amfAR Welcomes Revised Policy on Blood Donations but Urges FDA To Take Further Steps Toward Equitable Treatment for Gay and Bisexual Men
New policy bars people taking PrEP from donating blood despite negligible risk of HIV infection
Leading research and advocacy organization, amfAR, The Foundation for AIDS Research, is encouraged by a Food and Drug Administration (FDA) proposed policy change that would allow some gay, bisexual, and other men who have sex with men (MSM) to donate blood. It is a step in the right direction that better aligns U.S. policy with that of many other Western democracies that have made similar evidence-based policy shifts in recent years. It does, however, come too late for the many thousands of people who suffered due to historic blood shortages during the worst months of the COVID-19 pandemic.
Under the proposed policy, the previous blanket prohibition would be replaced with a risk assessment to be given to all potential donors, regardless of gender or sexual orientation. Those who have not had anal sex with a new partner in the past three months will be allowed to donate.
The discriminatory blood ban has not only disqualified much-needed blood donations, but has contributed to the stigma that prevents many from seeking treatment for HIV in the first place. The new policy is an important step to help ease decades of stigma against sexually active men who have sex with men.
The FDA’s new risk assessment-based policy is far more in line with modern scientific knowledge, which shows there are much more effective ways of determining transmission risk than sexual orientation alone. It still excludes people taking PrEP, who have no more significant risk of HIV infection than those in monogamous relationships. More work is needed to ensure a truly equitable policy.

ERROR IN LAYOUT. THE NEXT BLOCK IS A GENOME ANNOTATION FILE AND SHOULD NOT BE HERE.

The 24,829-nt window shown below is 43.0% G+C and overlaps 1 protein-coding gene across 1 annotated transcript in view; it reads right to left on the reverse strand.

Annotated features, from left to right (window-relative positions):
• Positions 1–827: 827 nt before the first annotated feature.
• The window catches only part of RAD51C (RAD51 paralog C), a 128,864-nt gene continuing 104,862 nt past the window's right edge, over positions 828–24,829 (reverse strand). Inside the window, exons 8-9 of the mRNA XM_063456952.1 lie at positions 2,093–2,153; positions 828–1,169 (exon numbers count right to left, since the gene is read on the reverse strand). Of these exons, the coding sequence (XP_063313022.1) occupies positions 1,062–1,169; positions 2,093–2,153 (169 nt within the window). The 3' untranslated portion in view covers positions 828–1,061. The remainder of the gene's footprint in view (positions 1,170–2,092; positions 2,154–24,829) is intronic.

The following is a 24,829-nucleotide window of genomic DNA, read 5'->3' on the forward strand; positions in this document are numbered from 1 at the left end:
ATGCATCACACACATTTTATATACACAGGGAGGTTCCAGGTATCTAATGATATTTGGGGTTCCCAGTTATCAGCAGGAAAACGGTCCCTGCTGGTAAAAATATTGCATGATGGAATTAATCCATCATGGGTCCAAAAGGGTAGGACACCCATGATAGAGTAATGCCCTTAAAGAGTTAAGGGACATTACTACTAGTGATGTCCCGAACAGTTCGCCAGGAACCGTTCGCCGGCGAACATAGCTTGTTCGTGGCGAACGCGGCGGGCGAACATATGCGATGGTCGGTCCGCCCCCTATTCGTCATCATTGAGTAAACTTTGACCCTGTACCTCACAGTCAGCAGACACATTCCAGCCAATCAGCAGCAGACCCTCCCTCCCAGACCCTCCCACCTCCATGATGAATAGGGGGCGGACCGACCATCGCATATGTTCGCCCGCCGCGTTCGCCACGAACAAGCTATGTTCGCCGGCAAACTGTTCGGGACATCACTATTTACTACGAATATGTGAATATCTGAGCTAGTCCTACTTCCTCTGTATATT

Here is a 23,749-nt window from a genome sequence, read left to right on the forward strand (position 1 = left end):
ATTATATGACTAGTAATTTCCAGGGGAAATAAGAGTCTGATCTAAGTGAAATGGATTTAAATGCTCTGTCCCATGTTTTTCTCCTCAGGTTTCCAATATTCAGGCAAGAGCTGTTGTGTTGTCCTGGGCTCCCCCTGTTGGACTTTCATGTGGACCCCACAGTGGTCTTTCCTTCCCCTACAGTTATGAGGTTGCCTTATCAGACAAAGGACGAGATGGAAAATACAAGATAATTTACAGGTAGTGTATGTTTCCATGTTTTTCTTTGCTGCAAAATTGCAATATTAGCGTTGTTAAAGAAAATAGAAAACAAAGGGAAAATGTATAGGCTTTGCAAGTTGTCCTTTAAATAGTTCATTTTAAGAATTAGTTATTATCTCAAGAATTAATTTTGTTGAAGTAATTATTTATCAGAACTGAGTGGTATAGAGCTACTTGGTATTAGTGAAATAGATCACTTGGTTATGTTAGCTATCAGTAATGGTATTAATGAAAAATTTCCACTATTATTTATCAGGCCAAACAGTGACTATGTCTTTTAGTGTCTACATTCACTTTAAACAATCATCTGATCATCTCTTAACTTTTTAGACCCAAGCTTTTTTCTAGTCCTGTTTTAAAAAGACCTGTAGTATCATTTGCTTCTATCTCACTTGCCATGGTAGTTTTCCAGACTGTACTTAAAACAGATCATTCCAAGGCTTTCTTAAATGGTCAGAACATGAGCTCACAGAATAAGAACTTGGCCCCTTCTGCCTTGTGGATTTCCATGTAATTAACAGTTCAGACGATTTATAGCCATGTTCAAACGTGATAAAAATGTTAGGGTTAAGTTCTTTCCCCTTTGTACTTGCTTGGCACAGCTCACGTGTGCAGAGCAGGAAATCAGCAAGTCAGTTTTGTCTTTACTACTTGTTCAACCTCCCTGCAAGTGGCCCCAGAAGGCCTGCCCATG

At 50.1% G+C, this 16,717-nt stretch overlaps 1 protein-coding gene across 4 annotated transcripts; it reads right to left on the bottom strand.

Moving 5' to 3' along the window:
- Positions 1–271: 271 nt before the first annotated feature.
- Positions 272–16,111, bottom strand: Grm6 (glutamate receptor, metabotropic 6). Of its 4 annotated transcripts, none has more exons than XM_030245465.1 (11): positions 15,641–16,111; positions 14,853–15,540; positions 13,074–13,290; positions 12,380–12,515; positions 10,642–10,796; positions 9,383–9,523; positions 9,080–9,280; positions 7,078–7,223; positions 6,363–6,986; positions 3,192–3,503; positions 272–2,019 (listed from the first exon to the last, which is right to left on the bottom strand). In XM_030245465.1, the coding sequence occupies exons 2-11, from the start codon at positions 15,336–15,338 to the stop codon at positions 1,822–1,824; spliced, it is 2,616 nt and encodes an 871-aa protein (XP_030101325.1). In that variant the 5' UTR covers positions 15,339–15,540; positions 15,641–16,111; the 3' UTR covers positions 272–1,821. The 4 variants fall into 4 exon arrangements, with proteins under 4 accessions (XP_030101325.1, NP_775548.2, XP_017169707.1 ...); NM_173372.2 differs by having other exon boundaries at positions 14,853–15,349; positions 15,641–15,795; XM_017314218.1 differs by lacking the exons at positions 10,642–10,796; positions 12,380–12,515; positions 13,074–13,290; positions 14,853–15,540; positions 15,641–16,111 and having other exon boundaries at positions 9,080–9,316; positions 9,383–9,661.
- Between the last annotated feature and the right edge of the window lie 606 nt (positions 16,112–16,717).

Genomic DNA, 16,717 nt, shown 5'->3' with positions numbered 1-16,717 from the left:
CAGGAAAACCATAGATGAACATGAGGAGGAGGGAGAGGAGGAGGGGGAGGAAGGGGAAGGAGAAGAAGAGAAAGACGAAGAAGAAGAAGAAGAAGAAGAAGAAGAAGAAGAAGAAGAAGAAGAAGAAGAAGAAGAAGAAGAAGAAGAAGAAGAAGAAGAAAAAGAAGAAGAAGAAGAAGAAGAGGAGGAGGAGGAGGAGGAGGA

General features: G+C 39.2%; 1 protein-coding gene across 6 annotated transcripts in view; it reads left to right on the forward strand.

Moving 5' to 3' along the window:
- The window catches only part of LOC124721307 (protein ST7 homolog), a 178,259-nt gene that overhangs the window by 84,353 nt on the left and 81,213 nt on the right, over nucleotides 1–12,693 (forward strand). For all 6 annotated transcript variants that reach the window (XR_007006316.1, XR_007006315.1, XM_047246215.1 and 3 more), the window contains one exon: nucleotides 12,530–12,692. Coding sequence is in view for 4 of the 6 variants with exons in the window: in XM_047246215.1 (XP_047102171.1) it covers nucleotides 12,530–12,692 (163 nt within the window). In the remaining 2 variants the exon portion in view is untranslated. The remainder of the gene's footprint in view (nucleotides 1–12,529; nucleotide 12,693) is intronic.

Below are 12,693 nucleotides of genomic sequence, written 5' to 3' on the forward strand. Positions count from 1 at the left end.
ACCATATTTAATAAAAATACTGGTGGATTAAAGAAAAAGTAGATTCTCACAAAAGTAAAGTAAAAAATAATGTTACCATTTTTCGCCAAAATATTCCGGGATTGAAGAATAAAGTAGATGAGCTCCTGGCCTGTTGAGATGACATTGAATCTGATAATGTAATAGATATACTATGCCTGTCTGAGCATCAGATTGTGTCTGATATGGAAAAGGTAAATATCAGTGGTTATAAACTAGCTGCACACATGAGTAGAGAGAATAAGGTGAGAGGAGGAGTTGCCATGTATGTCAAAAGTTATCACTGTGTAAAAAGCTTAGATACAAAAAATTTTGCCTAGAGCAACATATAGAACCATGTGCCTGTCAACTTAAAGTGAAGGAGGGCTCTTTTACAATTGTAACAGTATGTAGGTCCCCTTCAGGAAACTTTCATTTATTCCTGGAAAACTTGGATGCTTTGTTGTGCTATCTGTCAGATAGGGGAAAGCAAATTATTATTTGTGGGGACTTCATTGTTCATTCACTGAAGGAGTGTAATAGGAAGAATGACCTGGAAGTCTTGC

The FDA first barred men who have sex with men from donating blood in the 1980s, at a time when HIV, the virus that causes AIDS, was untreatable. That ban was lifted in 2015 and replaced with a requirement that men who have sex with men abstain from sex for a year before donating blood. The abstinence requirement was subsequently shortened to three months in response to a nationwide shortage of blood due to the COVID-19 pandemic.
amfAR, The Foundation for AIDS Research, is one of the world’s leading nonprofit organizations dedicated to the support of AIDS research, HIV prevention, treatment education, and advocacy. Since 1985, amfAR has invested nearly $617 million in its programs and has awarded more than 3,500 grants to research teams worldwide.